Most times its less about the art than it is about what inspired the art. In the case of current and past students of Morgan County High School (MCHS), the inspiration behind their art is a who.
Ty Manning, who has been teaching art at MCHS for going on 18 years, celebrated the completion of his current students’ rendition of famous Artist Yayoi Kusama’s Infinity Mirrors exhibit at the High Museum by hosting what he referred to as an “Art Dog reunion” Thursday evening in his soon-to-be-demolished classroom.
“I’ve had a lot of art kids that have come through this program, so I put the word out,” Manning said. “It was open to anyone who wanted to come through to the art room one more time and sort of like an exhibit to show off (the rendition), meet parents… and it’s also a time for old art students to go back down memory lane.”
The full-room mural, painted by 60 of Manning’s current art students, took about three weeks to complete.
“We decided we’d see if we could work as a group and make it happen,” Manning beamed. “And it happened so we figured we would celebrate.”
Multiple students and their families visited the memory-filled room that is now a semblance of red polka-dotted black paint dripping down the ceilings and walls onto the old white tiled floor to enjoy creativity and reminisce with old friends.
After making small donations to the art program, many visitors took home their choice of art-covered ceiling tiles that students have illustrated over the years.
What Manning intended to be a celebration of his students’ art work and a time to rejoice over old memories turned out to be an opportunity for his students to celebrate him.
“I feel like in my case, and the case of a lot of my friends, this place was like a second home,” Class of 2017’s Isabella Scoggian said. “We were kind of like the outcasts of this school. We weren’t really in sports. We weren’t really in any other programs but Manning created an environment here that was welcoming to everybody and he gave us a space to be able to find who we are through both our art and just communicating with some good people.”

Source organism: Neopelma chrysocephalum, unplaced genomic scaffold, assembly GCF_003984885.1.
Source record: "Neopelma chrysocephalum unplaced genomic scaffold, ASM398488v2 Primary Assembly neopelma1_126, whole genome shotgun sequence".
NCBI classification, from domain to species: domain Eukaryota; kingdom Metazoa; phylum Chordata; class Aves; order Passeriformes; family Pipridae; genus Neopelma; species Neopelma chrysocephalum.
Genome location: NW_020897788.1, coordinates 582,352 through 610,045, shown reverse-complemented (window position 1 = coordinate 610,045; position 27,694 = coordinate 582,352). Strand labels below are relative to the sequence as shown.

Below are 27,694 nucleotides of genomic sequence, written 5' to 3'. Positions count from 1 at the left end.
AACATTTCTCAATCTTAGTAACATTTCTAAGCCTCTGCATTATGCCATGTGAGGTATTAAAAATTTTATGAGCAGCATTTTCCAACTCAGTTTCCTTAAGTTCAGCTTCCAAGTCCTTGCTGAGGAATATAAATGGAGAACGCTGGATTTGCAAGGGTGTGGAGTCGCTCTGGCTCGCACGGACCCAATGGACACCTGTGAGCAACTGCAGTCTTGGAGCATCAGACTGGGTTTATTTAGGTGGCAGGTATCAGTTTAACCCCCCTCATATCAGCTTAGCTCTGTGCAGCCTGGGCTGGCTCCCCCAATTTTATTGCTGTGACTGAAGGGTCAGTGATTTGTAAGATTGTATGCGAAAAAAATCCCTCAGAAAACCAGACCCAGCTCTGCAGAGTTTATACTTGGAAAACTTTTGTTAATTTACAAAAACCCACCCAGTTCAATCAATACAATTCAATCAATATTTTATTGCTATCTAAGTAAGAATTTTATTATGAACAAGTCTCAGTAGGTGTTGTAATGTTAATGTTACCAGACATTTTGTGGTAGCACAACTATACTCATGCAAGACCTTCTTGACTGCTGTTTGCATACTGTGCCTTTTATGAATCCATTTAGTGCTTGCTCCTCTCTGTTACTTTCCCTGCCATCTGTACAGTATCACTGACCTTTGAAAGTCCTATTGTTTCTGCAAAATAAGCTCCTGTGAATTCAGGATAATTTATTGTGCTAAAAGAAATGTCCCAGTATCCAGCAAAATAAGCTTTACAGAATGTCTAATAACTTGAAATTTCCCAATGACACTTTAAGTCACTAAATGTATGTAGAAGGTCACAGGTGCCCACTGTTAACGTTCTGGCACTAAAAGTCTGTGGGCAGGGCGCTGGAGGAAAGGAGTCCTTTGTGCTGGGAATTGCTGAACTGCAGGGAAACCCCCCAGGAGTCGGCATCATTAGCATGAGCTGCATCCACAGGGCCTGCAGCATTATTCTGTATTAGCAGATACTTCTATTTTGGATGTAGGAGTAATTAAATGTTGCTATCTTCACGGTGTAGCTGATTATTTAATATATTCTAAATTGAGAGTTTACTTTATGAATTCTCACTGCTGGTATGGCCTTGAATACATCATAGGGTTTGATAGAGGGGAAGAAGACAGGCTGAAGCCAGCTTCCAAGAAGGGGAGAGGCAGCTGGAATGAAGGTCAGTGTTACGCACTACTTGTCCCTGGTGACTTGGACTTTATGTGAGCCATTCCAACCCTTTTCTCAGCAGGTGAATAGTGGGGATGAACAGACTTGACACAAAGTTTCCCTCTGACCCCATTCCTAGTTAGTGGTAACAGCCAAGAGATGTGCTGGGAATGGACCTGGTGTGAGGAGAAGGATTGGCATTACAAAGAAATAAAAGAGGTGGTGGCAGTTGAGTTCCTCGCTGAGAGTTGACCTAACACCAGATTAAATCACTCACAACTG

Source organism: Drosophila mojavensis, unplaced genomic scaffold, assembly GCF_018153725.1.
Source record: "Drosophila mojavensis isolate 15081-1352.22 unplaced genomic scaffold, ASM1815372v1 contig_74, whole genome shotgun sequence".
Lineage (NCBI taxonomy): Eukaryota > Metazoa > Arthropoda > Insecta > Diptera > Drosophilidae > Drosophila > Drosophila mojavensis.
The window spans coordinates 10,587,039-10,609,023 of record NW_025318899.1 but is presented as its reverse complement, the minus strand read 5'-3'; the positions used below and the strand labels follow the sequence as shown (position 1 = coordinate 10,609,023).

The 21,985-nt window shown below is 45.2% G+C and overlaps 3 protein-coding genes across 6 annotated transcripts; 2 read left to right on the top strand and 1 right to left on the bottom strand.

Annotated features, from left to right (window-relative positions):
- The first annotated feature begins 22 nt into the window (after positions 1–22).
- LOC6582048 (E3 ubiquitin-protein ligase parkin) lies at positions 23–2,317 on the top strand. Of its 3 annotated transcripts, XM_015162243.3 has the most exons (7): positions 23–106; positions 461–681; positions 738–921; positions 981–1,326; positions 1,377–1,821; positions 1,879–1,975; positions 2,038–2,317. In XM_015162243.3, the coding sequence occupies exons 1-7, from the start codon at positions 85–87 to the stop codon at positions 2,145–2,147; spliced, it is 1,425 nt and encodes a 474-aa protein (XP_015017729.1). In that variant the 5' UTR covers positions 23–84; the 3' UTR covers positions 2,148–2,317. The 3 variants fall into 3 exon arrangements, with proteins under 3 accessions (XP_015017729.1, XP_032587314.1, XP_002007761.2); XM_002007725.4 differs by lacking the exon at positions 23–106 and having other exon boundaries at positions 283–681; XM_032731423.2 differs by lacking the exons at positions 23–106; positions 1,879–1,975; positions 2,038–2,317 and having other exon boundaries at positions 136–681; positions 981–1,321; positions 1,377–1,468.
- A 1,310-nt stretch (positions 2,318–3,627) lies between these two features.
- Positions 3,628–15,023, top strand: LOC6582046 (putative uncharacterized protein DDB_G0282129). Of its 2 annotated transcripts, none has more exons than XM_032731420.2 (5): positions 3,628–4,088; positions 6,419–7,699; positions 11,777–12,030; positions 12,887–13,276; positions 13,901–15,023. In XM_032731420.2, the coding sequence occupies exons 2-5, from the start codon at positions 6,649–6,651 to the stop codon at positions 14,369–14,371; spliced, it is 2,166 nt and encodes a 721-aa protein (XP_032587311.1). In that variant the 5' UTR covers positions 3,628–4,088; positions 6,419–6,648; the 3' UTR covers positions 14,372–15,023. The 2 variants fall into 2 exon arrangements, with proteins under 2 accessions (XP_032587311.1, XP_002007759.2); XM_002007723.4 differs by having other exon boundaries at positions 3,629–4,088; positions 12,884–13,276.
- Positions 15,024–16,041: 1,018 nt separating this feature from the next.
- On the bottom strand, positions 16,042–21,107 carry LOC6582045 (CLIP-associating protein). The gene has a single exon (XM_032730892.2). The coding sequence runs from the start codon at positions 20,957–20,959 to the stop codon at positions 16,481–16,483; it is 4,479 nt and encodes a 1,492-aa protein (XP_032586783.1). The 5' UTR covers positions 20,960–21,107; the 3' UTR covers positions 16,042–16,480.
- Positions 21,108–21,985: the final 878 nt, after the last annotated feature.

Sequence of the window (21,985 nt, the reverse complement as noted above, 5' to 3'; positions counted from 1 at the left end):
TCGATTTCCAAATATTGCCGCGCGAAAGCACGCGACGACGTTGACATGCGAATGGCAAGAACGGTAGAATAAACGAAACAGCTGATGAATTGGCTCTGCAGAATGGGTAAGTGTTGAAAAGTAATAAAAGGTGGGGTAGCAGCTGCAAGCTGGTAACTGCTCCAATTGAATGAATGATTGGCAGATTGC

Because of his intense passion for teaching and creating art, Manning has inspired his students to flourish in the world of art and make the most of the program.
“He’s such a loving guy,” said Nick Walker, a former student in the art program. “…He was always one of those people who always had my back and he’s always been there for me. Art kind of came into my life at a young age, so it was always there but he brought it out of me.”
“Whenever you go into his class, you’re going to do something new, something that’s going to bring you out of your shell,” Sophomore Concetta Ferri said. “He’s not going to let you just forget about the assignment or not try your best. He will make you try your best. He’s the most amazing guy you’re ever going to meet. He’s funny and he’s talented.”
The Art Dog reunion gave the visitors, students, and Manning time to mourn the old and prepare their minds for the new.
“It hit me on Monday,” Manning said. “I realized this is the last week we’re going to be here… I’ve being doing this for 18 years here. It’s going to be weird going to a new place.”
Manning and his anticipating team of students are already brainstorming ways to conservatively, but creatively transform the walls of his fresh, white-walled art room in the new building.